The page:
The opinion of the court was delivered by: Charles J. Siragusa United States District Judge
This is an action in which plaintiffs are asserting a variety of claims including assault & battery, false imprisonment, intentional infliction of emotional distress, and violation of constitutional rights under 42 U.S.C. § 1983. Now before the Court is a motion [#9] by defendants, to dismiss the Amended Complaint [#8], pursuant to Rules 8(a)(2), 8(e)(1) of the Federal Rules of Civil Procedure ("FRCP"), and alternatively, for a more definite statement pursuant to FRCP 12(e). For the reasons that follow, the application is denied in all respects.
This case arises from an incident on December 10, 2005, when defendant Jason Surowy ("Surowy"), a Monroe County Sheriff's Deputy, arrested plaintiffs at the Shysko residence in Penfield, New York. According to the Amended Complaint in this action, on that date, Surowy, acting in his capacity as a Monroe County Sheriff's Deputy, barged into the Shysko residence, assaulted plaintiffs, and placed them under arrest, all without any legal justification. Plaintiffs also allege that, after they commenced this action, Surowy, defendant J. Cave, and others, conspired to intimidate them with harassment.
The Amended Complaint is 97 pages long, however, that number is somewhat misleading because the complaint is double-spaced, and in some cases, triple-spaced, with wide margins. Within its 97 pages, the Amended Complaint contains 415 numbered paragraphs, consisting, generally, of 20 paragraphs of introductory allegations, 46*fn1 paragraphs of allegations on behalf of each individual plaintiff, and 15 paragraphs of allegations on behalf of all of the plaintiffs. The Amended Complaint purports to allege eight separate causes of action on behalf of each individual plaintiff, including assault/battery, false imprisonment, intentional infliction of emotional distress, negligent infliction of emotional distress, violation of constitutional rights under 42 U.S.C. § 1983, and three types of claims for vicarious liability against Monroe County. The Amended Complaint also purports to allege, on behalf of the plaintiffs collectively, a claim for conspiracy under 42 U.S.C. § 1985(2) and a claim for "failure to act," under 42 U.S.C. § 1986.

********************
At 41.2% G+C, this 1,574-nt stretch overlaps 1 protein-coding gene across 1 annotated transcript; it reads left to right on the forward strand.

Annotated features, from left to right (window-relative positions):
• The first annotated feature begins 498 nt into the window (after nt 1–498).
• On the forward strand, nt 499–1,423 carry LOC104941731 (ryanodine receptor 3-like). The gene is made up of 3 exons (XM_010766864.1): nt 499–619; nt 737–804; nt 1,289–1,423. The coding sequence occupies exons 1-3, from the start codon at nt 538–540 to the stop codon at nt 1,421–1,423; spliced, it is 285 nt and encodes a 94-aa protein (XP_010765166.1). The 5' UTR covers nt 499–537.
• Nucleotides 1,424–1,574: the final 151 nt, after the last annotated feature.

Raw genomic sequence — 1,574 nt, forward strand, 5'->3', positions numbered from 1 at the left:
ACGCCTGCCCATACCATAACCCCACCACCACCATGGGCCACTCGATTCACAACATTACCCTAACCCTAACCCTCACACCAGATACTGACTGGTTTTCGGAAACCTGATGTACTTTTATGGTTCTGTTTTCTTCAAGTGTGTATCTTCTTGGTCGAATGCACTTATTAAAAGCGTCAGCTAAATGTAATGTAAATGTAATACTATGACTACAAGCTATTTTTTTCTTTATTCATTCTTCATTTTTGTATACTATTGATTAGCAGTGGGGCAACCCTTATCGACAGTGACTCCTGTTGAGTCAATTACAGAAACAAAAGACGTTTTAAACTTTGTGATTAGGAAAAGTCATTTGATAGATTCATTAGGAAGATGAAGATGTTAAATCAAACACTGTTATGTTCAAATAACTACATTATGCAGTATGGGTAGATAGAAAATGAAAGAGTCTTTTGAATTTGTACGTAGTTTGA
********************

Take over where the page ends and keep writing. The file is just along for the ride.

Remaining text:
On June 12, 2007, defendants filed the subject motion to dismiss. In support of their application defendants contend, inter alia, that the Amended complaint: 1) "is unnecessarily prolix and puts and undue burden on the Court and the defendants"; 2) "pleads excessive and unnecessary facts"; 3) "is needlessly repetitive"; 4) "contains confusing allegations"; and 5) "is so rambling, evidentiary, argumentative, repetitive and vague, that the defendants are unable to frame their answer." (Def. Memo of Law [#9-2]).
Defendants contend that the complaint should be dismissed because it is not short or plain. As to that, FRCP 8 provides, in relevant part, that a pleading shall contain "a short and plain statement of the claim showing that the pleader is entitled to relief," and that "[e]ach averment of a pleading shall be simple, concise, and direct." FRCP 8(a)(2) & (e)(1). The Second Circuit has indicated that motions to dismiss under Rule 8 are not to be granted lightly:
When a complaint does not comply with the requirement that it be short and plain, the court has the power, on its own initiative or in response to a motion by the defendant, to strike any portions that are redundant or immaterial, see Fed.R.Civ.P. 12(f), or to dismiss the complaint. Dismissal, however, is usually reserved for those cases in which the complaint is so confused, ambiguous, vague, or otherwise unintelligible that its true substance, if any, is well disguised. See Gillibeau v. City of Richmond, 417 F.2d 426, 431 (9th Cir.1969). When the court chooses to dismiss, it normally grants leave to file an amended pleading that conforms to the requirements of Rule 8. See generally 5 C. WRIGHT & A. MILLER, FEDERAL PRACTICE AND PROCEDURE § 1281, at 366-67; 2A MOORE'S FEDERAL PRACTICE ¶ 8.13, at 8-81 to 8-82 n. 38.
Salahuddin v. Cuomo, 861 F.2d 40, 42 (2d Cir. 1988). Moreover, it is clear that a court cannot impose a pleading standard that is higher than what Rule 8 requires. See, e.g., Iqbal v. Hasty, - F.3d - , 2007 WL 1717803 at *7 (2d Cir. 2007) ("[C]courts cannot impose heightened pleading standards in the absence of statutory authorization.")
Alternatively, defendants maintain that plaintiffs should be required to provide a more definite statement. As to that, FRCP 12(e) provides, in relevant part, that
[i]f a pleading to which a responsive pleading is permitted is so vague or ambiguous that a party cannot reasonably be required to frame a responsive pleading, the party may move for a more definite statement before interposing a responsive pleading. The motion shall point out the defects complained of and the details desired. If the motion is granted and the order of the court is not obeyed within 10 days after notice of the order or within such other time as the court may fix, the court may strike the pleading to which the motion was directed or make such order as it deems just.
FRCP 12(e). A motion under Rule 12(e) should only be granted where "a pleading fails to specify the allegations in a manner that provides sufficient notice" of the party's claims. Swierkiewicz v. Sorema N. A., 534 U.S. 506, 514, 122 S.Ct. 992, 998 (2002). As with motions ...